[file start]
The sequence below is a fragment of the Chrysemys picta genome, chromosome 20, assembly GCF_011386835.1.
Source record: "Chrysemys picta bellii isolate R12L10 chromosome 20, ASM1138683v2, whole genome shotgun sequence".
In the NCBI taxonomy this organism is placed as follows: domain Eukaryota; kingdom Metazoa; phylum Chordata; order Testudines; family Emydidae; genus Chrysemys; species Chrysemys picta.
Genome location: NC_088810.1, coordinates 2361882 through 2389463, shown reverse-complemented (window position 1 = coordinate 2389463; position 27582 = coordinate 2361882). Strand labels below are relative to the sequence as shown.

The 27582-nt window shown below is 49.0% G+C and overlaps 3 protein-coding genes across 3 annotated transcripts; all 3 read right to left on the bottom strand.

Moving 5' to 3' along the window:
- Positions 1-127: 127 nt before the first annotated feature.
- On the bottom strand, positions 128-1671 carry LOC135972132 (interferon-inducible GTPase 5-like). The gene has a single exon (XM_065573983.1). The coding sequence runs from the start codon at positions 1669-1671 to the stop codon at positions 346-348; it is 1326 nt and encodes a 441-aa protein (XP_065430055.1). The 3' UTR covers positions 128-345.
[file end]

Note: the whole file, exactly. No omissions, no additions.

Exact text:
The sequence below is a fragment of the Chrysemys picta genome, chromosome 20, assembly GCF_011386835.1.
Source record: "Chrysemys picta bellii isolate R12L10 chromosome 20, ASM1138683v2, whole genome shotgun sequence".
In the NCBI taxonomy this organism is placed as follows: domain Eukaryota; kingdom Metazoa; phylum Chordata; order Testudines; family Emydidae; genus Chrysemys; species Chrysemys picta.
Genome location: NC_088810.1, coordinates 2361882 through 2389463, shown reverse-complemented (window position 1 = coordinate 2389463; position 27582 = coordinate 2361882). Strand labels below are relative to the sequence as shown.

The 27582-nt window shown below is 49.0% G+C and overlaps 3 protein-coding genes across 3 annotated transcripts; all 3 read right to left on the bottom strand.

Moving 5' to 3' along the window:
- Positions 1-127: 127 nt before the first annotated feature.
- On the bottom strand, positions 128-1671 carry LOC135972132 (interferon-inducible GTPase 5-like). The gene has a single exon (XM_065573983.1). The coding sequence runs from the start codon at positions 1669-1671 to the stop codon at positions 346-348; it is 1326 nt and encodes a 441-aa protein (XP_065430055.1). The 3' UTR covers positions 128-345.